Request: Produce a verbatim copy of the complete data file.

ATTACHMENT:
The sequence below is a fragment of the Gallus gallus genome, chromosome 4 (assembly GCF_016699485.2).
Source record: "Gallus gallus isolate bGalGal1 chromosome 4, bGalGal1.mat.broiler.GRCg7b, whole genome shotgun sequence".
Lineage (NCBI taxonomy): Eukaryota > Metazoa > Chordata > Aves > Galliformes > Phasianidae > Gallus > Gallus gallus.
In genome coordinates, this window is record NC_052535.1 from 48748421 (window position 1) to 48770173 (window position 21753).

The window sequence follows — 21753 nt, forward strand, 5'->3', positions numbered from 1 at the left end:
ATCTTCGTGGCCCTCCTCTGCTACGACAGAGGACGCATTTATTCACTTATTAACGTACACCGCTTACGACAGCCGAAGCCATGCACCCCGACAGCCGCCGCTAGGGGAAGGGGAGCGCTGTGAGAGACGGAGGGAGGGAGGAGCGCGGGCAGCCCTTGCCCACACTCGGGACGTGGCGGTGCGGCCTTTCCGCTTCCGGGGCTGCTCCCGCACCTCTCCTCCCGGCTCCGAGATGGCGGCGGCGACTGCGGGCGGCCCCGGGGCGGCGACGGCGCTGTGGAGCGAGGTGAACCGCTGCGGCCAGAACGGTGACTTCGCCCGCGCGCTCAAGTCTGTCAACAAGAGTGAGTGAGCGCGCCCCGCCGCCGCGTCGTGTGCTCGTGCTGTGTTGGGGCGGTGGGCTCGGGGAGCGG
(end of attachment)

The sequence below is a fragment of the Gallus gallus genome, chromosome 4 (assembly GCF_016699485.2).
Source record: "Gallus gallus isolate bGalGal1 chromosome 4, bGalGal1.mat.broiler.GRCg7b, whole genome shotgun sequence".
Lineage (NCBI taxonomy): Eukaryota > Metazoa > Chordata > Aves > Galliformes > Phasianidae > Gallus > Gallus gallus.
In genome coordinates, this window is record NC_052535.1 from 48748421 (window position 1) to 48770173 (window position 21753).

The window sequence follows — 21753 nt, forward strand, 5'->3', positions numbered from 1 at the left end:
ATCTTCGTGGCCCTCCTCTGCTACGACAGAGGACGCATTTATTCACTTATTAACGTACACCGCTTACGACAGCCGAAGCCATGCACCCCGACAGCCGCCGCTAGGGGAAGGGGAGCGCTGTGAGAGACGGAGGGAGGGAGGAGCGCGGGCAGCCCTTGCCCACACTCGGGACGTGGCGGTGCGGCCTTTCCGCTTCCGGGGCTGCTCCCGCACCTCTCCTCCCGGCTCCGAGATGGCGGCGGCGACTGCGGGCGGCCCCGGGGCGGCGACGGCGCTGTGGAGCGAGGTGAACCGCTGCGGCCAGAACGGTGACTTCGCCCGCGCGCTCAAGTCTGTCAACAAGAGTGAGTGAGCGCGCCCCGCCGCCGCGTCGTGTGCTCGTGCTGTGTTGGGGCGGTGGGCTCGGGGAGCGG